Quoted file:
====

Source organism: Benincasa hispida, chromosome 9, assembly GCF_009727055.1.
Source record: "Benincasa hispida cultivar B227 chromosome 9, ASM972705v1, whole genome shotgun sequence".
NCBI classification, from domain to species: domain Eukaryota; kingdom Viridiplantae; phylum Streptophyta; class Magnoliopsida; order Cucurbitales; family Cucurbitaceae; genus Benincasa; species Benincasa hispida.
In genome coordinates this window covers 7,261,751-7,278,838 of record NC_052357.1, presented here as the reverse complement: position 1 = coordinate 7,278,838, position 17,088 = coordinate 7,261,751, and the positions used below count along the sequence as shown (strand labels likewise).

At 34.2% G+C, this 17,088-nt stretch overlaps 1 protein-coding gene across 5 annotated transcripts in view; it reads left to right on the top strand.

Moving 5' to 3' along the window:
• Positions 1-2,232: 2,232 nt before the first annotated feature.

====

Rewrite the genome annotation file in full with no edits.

Source organism: Benincasa hispida, chromosome 9, assembly GCF_009727055.1.
Source record: "Benincasa hispida cultivar B227 chromosome 9, ASM972705v1, whole genome shotgun sequence".
NCBI classification, from domain to species: domain Eukaryota; kingdom Viridiplantae; phylum Streptophyta; class Magnoliopsida; order Cucurbitales; family Cucurbitaceae; genus Benincasa; species Benincasa hispida.
In genome coordinates this window covers 7,261,751-7,278,838 of record NC_052357.1, presented here as the reverse complement: position 1 = coordinate 7,278,838, position 17,088 = coordinate 7,261,751, and the positions used below count along the sequence as shown (strand labels likewise).

At 34.2% G+C, this 17,088-nt stretch overlaps 1 protein-coding gene across 5 annotated transcripts in view; it reads left to right on the top strand.

Moving 5' to 3' along the window:
• Positions 1-2,232: 2,232 nt before the first annotated feature.